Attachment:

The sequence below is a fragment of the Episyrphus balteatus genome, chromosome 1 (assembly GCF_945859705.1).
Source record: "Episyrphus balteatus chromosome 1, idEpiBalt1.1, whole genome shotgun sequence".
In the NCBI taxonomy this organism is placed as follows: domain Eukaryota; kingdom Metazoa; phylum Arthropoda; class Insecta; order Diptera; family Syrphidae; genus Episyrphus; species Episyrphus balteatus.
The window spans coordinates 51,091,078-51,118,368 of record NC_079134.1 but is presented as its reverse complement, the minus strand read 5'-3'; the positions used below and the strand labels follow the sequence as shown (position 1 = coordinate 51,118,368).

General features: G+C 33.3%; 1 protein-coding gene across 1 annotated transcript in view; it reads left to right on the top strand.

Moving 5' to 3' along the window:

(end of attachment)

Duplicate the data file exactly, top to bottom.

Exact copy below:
The sequence below is a fragment of the Episyrphus balteatus genome, chromosome 1 (assembly GCF_945859705.1).
Source record: "Episyrphus balteatus chromosome 1, idEpiBalt1.1, whole genome shotgun sequence".
In the NCBI taxonomy this organism is placed as follows: domain Eukaryota; kingdom Metazoa; phylum Arthropoda; class Insecta; order Diptera; family Syrphidae; genus Episyrphus; species Episyrphus balteatus.
The window spans coordinates 51,091,078-51,118,368 of record NC_079134.1 but is presented as its reverse complement, the minus strand read 5'-3'; the positions used below and the strand labels follow the sequence as shown (position 1 = coordinate 51,118,368).

General features: G+C 33.3%; 1 protein-coding gene across 1 annotated transcript in view; it reads left to right on the top strand.

Moving 5' to 3' along the window: